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Don Hertzfeldt’s Billy’s Balloon (pictured above), where a red balloon, for no reason whatsoever, beats the crap out of a little kid, pretty much metaphorically sums up the sorry state of affairs in the world at the moment. Just this morning, before heading to church (I do attend, this may surprise some folks), I was riveted by Pope Benedict XVI when he “mentioned Syria in particular, calling for an end to the violence with “an immediate commitment to the path of respect, dialogue and reconciliation” and humanitarian assistance to refugees.”
I think that despite our differences, many can agree that the Pope’s Easter call for peace is a social conscience winning message; he hit this one out of the park.
The news is often so bad that it overwhelms. For this reason, my husband and I have developed a ‘safe word.’ The term safe word has, to the best of my understanding, a sexual origin. It is a word that two consenting adults pre-agree on to stop any and all sexual activity immediately if one or the other person wants to stop. Stop what? Well, anything. I can liken it a bit to Scuba diving. If one or the other partners in a buddy couple does not wish to dive for any reason at all, and it can be because the sky is blue, the couple does not dive. Period. This practice can prevent unfortunate mishaps and deaths, such as the case of Chris and Chrissy Rouse, the father-son dive pair who both died in a tragic decompression incident. When I last read the story, I believe that Chrissy initially stated that he did not really want to dive that day. (Divers please correct me if this is wrong).
Our safe word is “Elephant Film.”
Here is the rule. When one or the other of us starts yammering on for way longer than any living human can expect to endure, about [insert litany of horror here], the other says, “Elephant Film,” and all talk stops immediately. Elephant Film is our pre-agreed upon safe word, not for sex, but, believe it or not, for the news. I developed the term, with some help from Mason. Because constant talk of Barack Obama was threatening our marriage, at least from my standpoint. It was either come up with a safe word or else.
Where did Elephant Film come from? Well, one of the best Christmas presents I have ever received came from my older brother one year: The BBC Planet Earth series on DVD, which I sat and watched, repeatedly. In that segment is a clip called The Lonely Elephant. Here is the clip:
In this 45 seconds of horror, an elephant becomes separated from its mother, in the desert, becomes lost and follows the wrong path to die, hungry, thirsty alone and suffering in the dust.
Mason refuses to watch this clip. He says, “I can’t watch it. I will not watch that clip.”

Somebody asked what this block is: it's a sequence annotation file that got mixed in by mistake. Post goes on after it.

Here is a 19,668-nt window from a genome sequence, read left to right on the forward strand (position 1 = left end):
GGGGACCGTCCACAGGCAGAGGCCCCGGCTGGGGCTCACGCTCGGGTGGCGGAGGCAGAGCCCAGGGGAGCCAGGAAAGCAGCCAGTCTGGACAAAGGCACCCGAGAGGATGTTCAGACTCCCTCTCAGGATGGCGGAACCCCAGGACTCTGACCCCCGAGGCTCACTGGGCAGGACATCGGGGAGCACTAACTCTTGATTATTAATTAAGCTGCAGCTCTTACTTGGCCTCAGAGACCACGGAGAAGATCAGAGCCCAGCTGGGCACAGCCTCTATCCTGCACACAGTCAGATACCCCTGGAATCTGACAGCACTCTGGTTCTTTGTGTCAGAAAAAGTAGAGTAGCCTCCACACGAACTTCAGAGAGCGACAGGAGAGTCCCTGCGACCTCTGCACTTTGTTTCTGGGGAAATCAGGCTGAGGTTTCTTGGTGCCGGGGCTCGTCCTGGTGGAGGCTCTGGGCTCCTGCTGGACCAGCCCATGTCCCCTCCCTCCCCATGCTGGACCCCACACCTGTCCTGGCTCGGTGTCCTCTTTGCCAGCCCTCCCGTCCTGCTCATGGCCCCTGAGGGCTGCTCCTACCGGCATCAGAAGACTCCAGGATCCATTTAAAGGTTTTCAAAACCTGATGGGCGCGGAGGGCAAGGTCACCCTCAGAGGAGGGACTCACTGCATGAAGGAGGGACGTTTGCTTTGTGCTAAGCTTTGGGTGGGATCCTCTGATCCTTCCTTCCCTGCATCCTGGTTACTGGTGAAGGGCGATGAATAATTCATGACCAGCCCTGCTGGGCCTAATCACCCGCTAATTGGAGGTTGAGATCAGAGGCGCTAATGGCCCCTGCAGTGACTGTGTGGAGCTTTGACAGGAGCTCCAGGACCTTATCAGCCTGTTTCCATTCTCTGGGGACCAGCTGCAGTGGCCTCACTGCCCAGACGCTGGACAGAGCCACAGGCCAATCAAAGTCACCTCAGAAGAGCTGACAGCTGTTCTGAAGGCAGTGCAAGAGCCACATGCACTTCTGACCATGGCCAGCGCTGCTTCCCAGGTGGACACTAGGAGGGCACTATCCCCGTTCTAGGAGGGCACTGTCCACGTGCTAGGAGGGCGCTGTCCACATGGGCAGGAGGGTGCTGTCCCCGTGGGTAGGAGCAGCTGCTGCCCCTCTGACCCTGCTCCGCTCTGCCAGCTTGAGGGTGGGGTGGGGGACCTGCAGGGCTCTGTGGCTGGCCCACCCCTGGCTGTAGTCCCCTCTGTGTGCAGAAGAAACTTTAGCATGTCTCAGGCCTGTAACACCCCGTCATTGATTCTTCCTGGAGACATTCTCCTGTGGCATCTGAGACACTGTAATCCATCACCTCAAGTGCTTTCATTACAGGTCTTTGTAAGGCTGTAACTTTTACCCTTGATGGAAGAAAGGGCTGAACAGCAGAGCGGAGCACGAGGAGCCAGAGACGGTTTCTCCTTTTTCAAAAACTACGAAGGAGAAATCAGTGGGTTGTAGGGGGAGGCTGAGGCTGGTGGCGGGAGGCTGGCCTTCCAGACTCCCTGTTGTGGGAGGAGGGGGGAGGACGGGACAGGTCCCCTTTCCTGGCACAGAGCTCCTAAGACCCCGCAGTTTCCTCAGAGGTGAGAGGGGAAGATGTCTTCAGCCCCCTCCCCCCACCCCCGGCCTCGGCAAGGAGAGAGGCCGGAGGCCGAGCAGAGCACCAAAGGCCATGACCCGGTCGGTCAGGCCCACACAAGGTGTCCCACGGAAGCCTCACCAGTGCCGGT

“Fine,” I say. “That is our safe word then. Elephant Film.”
Elephant Film can save a marriage. Here is how it worked, just this morning:
Me: Where are the coffee filters?
Him: We don’t have any coffee filters.
Me: (A while later) I went ahead and used a paper towel. From that roll we have, you know, in the bathroom. I tore it into a couple of strips. It should work, but, that other coffee maker we got out of the dumpster quit working. I used the other one we found. Remind me to look for a new backup coffee maker just in case.
Him: You threw it away?
Him: It had that gold filter in it, you know. You could have used that. That’s why we never buy filters. Did you forget about the…
Me: Elephant Film, Elephant Film.
Him: Rush Limb…
Me: Elephant Film.
This Elephant Film safe word is probably worth thousands of dollars in futile marriage counseling. The other thing we enjoy doing, is looking for stuff that is bad, but not necessarily horrible. This morning, Mason found it. It is an actual, real, first sentence of a sports article that he found online this morning. Outside of the Bulwer-Lytton wretched writing contest, where real honest-to-God good writers pretend to be bad, this guy has penned the most hideous first sentence to any article I think I have ever read. It says:
AUGUSTA, Ga. — On a day when Augusta National needed no more magic, when the trees kept perfect posture, the sun glistened and the greens ran like Usain Bolt, the Magical Masters Man began pulling rabbits out of hats.
Phil Mickelson shot 66.
My hand to God. And this guy gets paid.
Me: That sentence is quite possibly the worst first sentence I have ever seen. It’s like watching a ship sink. Bulwer-Lytton all day long.
Him: Astonishing. Make sure it’s not snark before you put it online.
Me. Unbelievable. I don’t think it is snark even. Usain Bolt? Lord God.
Example from the “Lyttony of grand prize winners:”
For the first month of Ricardo and Felicity’s affair, they greeted one another at every stolen rendezvous with a kiss–a lengthy, ravenous kiss, Ricardo lapping and sucking at Felicity’s mouth as if she were a giant cage-mounted water bottle and he were the world’s thirstiest gerbil.
–Molly Ringle, Seattle, Washington (2010 Winner)
People actually work hard to come up with this stuff, but the sports writer is a natural, I think.